Crises bring to light strengths that were taken for granted, and weaknesses that were ignored. Countries have not invested enough for infrastructure, held back by concerns about debt; political battles over key projects and regulatory procedures only add to costs and incur delays. During the crisis we see how invaluable infrastructure is, and what the risks of under-supply are. In an urban world, everything is connected – transport, preventive health and hospitals, housing development, water and power, air quality, education. The essential tasks are to renew the stock of public goods, restructure urban regions, and reduce future economic and environmental costs. This agenda, which embraces health and climate change, must be rolled out knowing that we cannot anticipate the frequency nor the severity of future cross-border risks.
Where does this leave Europe in a world of regional blocks? The Single Market has created the second-largest economy in the world, larger than what the 27 economies of the member states would be without it. Labor mobility, one of the four freedoms of the Single Market, is critical to the vitality of Europe’s cities which compose the world’s largest, densest and oldest urban system. Reopening borders is just the first step, a delicate one at that. By protecting and strengthening the Single Market, including the development of strategic industries and technologies, Europe can demonstrate that cooperation among democracies works better at making societies safer.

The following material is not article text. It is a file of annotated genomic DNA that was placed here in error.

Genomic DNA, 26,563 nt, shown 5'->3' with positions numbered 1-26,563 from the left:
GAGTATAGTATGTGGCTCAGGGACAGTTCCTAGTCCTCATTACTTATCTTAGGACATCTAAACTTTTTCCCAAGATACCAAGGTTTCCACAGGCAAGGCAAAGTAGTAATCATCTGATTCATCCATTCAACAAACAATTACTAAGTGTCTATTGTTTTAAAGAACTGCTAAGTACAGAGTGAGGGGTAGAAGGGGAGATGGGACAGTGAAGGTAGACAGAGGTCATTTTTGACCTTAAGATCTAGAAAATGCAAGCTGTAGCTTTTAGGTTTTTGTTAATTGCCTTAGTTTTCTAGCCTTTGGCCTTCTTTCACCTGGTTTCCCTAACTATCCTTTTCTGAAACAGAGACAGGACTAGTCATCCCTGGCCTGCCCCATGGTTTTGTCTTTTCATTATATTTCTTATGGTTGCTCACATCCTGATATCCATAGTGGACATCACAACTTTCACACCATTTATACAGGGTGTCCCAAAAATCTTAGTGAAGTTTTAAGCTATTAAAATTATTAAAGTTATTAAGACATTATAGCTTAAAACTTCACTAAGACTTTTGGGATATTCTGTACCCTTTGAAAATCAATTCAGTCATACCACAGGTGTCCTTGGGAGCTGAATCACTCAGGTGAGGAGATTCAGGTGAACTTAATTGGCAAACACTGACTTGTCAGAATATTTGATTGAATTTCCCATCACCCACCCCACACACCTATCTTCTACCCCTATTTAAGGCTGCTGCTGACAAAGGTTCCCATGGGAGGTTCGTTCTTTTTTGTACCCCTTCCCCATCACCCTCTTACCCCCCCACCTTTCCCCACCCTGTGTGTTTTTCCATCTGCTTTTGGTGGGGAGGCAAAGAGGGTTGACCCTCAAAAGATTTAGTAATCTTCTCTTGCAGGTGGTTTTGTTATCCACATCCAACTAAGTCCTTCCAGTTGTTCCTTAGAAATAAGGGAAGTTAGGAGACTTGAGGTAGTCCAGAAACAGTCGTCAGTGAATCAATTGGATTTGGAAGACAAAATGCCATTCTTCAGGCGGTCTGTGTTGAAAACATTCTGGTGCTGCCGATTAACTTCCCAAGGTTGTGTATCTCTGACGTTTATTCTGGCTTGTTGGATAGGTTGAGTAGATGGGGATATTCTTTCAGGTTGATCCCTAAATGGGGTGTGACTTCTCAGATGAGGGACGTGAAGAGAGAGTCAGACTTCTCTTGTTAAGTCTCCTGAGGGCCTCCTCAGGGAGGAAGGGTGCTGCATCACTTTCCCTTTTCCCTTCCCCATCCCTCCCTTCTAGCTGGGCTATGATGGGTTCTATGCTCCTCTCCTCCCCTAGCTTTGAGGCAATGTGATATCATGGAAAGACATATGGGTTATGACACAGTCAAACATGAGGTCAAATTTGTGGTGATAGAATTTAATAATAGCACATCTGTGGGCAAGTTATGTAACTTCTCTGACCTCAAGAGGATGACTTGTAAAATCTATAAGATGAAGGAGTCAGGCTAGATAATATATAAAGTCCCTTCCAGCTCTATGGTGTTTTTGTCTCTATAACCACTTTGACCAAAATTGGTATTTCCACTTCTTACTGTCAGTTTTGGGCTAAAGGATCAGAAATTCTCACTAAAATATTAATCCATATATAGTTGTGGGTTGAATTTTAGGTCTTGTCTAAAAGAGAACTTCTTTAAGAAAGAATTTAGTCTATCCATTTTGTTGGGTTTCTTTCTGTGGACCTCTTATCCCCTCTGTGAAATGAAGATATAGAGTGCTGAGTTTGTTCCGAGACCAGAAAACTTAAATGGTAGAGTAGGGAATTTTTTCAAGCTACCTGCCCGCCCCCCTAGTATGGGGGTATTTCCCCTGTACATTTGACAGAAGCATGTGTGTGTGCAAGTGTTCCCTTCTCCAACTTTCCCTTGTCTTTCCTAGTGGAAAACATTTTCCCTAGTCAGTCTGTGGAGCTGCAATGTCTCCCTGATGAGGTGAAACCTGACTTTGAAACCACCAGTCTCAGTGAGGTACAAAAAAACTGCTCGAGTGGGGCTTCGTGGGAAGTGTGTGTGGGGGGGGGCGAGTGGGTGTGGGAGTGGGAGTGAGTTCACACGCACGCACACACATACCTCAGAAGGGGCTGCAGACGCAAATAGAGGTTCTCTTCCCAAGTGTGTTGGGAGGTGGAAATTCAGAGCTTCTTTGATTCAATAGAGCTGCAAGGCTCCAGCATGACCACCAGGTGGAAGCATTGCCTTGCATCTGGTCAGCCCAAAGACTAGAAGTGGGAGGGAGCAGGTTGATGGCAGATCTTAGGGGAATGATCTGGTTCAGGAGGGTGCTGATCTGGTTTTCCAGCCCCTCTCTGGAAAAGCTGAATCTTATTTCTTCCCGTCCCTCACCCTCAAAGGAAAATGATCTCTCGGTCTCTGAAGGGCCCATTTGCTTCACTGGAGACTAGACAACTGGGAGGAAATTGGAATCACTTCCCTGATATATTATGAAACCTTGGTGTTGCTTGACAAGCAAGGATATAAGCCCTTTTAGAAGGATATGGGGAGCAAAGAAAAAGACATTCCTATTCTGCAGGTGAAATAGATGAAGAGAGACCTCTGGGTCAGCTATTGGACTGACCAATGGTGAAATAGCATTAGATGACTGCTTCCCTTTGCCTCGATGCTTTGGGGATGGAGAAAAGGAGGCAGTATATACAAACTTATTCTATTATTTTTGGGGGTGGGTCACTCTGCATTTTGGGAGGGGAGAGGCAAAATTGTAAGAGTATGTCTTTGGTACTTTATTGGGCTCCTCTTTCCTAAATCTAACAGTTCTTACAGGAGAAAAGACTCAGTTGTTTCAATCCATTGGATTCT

This study was written by Josef Konvitz, who retired from the OECD in 2011 as Head of the Regulatory Policy Division. He joined the OECD’s Urban Affairs Division in 1992, and led it from 1995 to 2003. Trained as an historian, Konvitz was on the faculty of Michigan State University from 1973 to 1992. He is the author of Cities and Crisis (Manchester University Press, 2016) which draws on decades of academic study of and professional engagement in managing crises. He is also an Honorary Professor at the University of Glasgow and Chair of PASCAL International Observatory.